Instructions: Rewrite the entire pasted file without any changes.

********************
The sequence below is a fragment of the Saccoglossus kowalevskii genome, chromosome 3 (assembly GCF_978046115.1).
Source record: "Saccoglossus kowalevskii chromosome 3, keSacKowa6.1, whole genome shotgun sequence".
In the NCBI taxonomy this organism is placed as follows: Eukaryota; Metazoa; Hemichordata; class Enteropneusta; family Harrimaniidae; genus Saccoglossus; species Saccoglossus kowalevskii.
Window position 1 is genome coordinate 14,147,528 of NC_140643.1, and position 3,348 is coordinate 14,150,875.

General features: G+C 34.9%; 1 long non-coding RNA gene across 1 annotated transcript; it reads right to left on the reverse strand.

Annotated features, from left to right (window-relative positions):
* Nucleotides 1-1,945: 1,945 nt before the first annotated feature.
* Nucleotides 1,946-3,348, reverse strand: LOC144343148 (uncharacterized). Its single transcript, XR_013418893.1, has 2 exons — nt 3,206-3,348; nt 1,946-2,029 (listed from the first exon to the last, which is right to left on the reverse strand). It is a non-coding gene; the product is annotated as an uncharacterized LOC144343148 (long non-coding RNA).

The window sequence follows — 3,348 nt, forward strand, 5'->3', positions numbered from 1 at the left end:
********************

The sequence below is a fragment of the Saccoglossus kowalevskii genome, chromosome 3 (assembly GCF_978046115.1).
Source record: "Saccoglossus kowalevskii chromosome 3, keSacKowa6.1, whole genome shotgun sequence".
In the NCBI taxonomy this organism is placed as follows: Eukaryota; Metazoa; Hemichordata; class Enteropneusta; family Harrimaniidae; genus Saccoglossus; species Saccoglossus kowalevskii.
Window position 1 is genome coordinate 14,147,528 of NC_140643.1, and position 3,348 is coordinate 14,150,875.

General features: G+C 34.9%; 1 long non-coding RNA gene across 1 annotated transcript; it reads right to left on the reverse strand.

Annotated features, from left to right (window-relative positions):
* Nucleotides 1-1,945: 1,945 nt before the first annotated feature.
* Nucleotides 1,946-3,348, reverse strand: LOC144343148 (uncharacterized). Its single transcript, XR_013418893.1, has 2 exons — nt 3,206-3,348; nt 1,946-2,029 (listed from the first exon to the last, which is right to left on the reverse strand). It is a non-coding gene; the product is annotated as an uncharacterized LOC144343148 (long non-coding RNA).

The window sequence follows — 3,348 nt, forward strand, 5'->3', positions numbered from 1 at the left end: